Did You Know: West Indian boas (Epicrates) snakes that are found throughout the Caribbean islands. In the Major Antilles, some species are still known by their Taino name MAHA (Maja). These snakes range in size and coloration. Maha are primarily ground-dwellers, although they may also climb trees. On several Caribbean islands Maha gather at cave entrances at night, snatching bats out of the air as they exit or enter the cave. As in other boas, the Maha young feed on small animals such as lizards, whereas the large adults tend to feed on larger mammals and birds. Generally speaking, each island has a single, unique species. The exception is the island of Kiskeia (Haiti and the Dominican Republic), which has three species. The Cuba Boa is one of the largest of the boa group or genus and it is the primary predator of the hutia (Capromys Pilorides), an indigenous island rodent. Like many Maha, they are endangered today not only by natural phenomenum like hurricanes but also from deforestation. Maha also also endanger from local island residents who kill these snakes thinking they are a threat to poultry. The Maha can be seen depicted in ancient Taino art forms from stone work to wood and clay. For the ancient Taino, the Maha was not seen as an ill omen but part of the nature world with its own unique lessons to share. - - UCTP Taino News © 2009

Saturday, March 07, 2009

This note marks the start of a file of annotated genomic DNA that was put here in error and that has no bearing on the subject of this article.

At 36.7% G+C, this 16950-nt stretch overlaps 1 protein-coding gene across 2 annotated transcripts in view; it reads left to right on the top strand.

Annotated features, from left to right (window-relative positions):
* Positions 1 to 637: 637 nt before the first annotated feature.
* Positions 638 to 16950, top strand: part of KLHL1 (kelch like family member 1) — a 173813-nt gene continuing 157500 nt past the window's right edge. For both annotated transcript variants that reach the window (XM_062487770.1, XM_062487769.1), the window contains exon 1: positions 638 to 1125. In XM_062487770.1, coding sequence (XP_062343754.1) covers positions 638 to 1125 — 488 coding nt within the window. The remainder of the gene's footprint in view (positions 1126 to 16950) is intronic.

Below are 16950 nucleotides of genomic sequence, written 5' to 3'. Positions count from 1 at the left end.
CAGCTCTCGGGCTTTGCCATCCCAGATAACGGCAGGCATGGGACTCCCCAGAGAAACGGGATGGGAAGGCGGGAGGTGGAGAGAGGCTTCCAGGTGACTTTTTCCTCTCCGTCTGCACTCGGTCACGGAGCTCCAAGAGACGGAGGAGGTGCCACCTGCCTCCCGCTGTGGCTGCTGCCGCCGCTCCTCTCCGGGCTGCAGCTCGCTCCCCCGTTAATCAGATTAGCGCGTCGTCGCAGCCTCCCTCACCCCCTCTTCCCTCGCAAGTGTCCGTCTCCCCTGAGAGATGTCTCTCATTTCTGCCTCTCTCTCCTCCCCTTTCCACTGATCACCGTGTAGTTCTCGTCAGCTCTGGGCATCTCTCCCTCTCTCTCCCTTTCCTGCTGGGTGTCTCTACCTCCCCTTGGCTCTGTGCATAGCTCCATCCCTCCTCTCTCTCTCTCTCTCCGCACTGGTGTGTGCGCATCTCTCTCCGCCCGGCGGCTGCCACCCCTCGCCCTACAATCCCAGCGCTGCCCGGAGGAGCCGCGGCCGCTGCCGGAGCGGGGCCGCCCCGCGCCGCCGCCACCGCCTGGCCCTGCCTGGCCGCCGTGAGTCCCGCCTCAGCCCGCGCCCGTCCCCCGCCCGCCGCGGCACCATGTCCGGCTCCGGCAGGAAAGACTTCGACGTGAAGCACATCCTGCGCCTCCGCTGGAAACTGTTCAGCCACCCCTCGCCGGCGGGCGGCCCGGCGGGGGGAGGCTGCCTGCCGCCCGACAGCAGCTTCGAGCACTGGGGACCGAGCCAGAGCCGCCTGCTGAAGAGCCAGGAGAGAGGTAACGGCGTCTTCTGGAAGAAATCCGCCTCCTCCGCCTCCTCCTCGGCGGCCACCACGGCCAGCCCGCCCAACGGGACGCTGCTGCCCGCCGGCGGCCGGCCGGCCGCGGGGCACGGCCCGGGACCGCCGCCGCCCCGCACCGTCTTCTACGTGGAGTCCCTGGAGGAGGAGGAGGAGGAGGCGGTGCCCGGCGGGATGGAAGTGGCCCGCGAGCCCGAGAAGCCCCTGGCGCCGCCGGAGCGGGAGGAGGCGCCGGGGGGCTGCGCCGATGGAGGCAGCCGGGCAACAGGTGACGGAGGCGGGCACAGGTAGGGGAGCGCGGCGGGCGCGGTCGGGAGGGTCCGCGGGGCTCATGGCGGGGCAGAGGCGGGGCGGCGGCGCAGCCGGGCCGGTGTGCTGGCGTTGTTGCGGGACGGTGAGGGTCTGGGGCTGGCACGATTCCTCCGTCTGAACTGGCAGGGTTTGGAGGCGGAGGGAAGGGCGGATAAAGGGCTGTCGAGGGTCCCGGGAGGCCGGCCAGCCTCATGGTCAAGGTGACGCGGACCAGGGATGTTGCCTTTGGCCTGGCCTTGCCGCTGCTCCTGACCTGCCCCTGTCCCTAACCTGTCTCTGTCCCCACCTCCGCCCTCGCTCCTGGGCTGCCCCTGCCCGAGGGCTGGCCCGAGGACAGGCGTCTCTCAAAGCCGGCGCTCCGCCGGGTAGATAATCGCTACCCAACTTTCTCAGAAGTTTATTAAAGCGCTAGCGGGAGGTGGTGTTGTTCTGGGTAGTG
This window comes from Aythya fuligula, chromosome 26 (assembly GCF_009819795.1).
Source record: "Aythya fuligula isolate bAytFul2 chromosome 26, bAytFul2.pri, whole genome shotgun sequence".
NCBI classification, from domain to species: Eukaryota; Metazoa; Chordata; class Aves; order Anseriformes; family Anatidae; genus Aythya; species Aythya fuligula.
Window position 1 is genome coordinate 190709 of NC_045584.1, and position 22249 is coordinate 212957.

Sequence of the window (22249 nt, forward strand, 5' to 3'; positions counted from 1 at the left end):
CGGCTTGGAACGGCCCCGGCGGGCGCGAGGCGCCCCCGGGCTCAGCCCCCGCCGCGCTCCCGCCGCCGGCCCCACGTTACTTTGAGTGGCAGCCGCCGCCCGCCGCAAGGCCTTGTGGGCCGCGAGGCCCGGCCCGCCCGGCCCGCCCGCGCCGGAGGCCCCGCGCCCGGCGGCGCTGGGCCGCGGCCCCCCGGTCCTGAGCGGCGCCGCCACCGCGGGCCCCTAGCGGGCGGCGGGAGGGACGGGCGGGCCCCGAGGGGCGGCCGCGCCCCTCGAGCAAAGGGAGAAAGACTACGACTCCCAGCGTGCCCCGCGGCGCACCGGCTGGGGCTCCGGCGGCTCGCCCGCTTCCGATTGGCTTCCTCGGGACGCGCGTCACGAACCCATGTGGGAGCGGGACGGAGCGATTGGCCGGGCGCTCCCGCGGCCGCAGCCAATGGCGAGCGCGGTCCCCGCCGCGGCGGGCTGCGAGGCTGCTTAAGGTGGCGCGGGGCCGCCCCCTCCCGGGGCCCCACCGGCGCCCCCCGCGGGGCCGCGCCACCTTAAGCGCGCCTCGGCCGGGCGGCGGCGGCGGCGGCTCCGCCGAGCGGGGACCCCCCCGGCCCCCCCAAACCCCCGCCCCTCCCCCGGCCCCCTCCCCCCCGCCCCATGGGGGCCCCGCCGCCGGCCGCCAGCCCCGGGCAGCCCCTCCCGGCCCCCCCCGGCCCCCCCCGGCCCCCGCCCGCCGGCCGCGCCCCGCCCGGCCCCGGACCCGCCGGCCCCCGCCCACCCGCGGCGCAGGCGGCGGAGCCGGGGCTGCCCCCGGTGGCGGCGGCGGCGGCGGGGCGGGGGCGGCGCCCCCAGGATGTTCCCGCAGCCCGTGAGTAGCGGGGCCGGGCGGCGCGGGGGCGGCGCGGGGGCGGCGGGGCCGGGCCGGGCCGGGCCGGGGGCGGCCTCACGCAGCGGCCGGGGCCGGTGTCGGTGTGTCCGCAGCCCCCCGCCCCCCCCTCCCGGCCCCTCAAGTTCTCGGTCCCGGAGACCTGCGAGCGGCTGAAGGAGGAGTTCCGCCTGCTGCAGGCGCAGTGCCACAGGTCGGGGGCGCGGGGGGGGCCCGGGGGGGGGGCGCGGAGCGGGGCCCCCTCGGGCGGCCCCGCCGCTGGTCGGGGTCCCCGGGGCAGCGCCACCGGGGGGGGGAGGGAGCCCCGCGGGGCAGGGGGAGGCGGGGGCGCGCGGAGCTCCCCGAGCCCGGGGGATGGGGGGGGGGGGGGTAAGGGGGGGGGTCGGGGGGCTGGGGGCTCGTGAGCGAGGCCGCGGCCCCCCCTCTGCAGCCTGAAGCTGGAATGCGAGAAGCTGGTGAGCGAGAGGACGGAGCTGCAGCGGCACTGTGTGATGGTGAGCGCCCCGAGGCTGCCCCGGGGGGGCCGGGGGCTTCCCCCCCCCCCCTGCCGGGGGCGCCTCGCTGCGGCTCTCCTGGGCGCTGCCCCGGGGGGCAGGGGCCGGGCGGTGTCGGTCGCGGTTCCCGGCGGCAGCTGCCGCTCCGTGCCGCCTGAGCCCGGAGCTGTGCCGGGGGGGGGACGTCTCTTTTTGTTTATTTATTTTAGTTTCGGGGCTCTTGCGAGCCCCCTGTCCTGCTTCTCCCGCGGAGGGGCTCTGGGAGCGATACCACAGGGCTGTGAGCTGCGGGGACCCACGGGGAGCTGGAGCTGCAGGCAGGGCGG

The Antillean Nighthawk

Did You Know: The Antillean Nighthawk (Chordeiles gundlachii), also known as the Cuban Nightjar, is a species of nightjar in the Caprimulgidae family. It is known as querequeté in Kuba, querebebé in the Dominican Republic, and querequequé in Puerto Rico and is commonly found through the Greater Antilles, as well as the Bahamas and the Virgin Islands. Its natural habitats are subtropical or tropical moist lowland forests and subtropical or tropical moist montanes. Like owls, they are nocturnal hunters with a highly developed sense of sight, and like the swifts they are excellent flyers with small, weak legs. A rare related species, Caprimulgus noctitherus, exists in the coastal dry scrub forests of southwestern Puerto Rico and is in danger of extinction. Locally, the Puerto Rican nightjar is still known by its Taino name Guabairo. - UCTP Taino News © 2009

Sunday, February 08, 2009


Did You Know: The Zenaida Dove (Zenaida aurita) is a member of the bird family Columbidae, which includes doves and pigeons. It is the national bird of Anguilla, where it is often but erroneously referred to as a Turtle Dove. The Zenaida Dove breeds throughout the Caribbean and the tip of the Yucatán Peninsula. Its mournful cooOOoo-coo-coo-coo call is similar to the call of a Mourning Dove, but faster in pace. In some parts of the Major Antilles the Zenaida Dove is still commonly known by its Taino name Guanaro. - - UCTP Taino News © 2009

Sunday, January 04, 2009


Did You Know: The Limpkin (Aramus guarauna) is a large bird that makes its home from Florida to Mexico and on through parts of South America and the Caribbean. In the Greater Antilles this bird is still commonly known by it Taino name Guareao. Its plumage is dark brown with an olive luster above. The feathers of the Guareao's head, neck, wing coverts, and much of the back and underparts (except the rear) are streaked with white. It has long, dark-gray legs and a long neck. Its bill is long, heavy, and downcurved, yellowish bill with a darker tip. The Guareao is easier to hear than see. Its common vocalization is a loud wild wail with some rattling quality, represented as "kwEEEeeer or klAAAar." This call is most often given at night and at dawn and dusk. The call of the Guareao has been used for jungle sound effects in Tarzan films and for the hippogriff in the film Harry Potter and the Prisoner of Azkaban. - - UCTP Taino News © 2009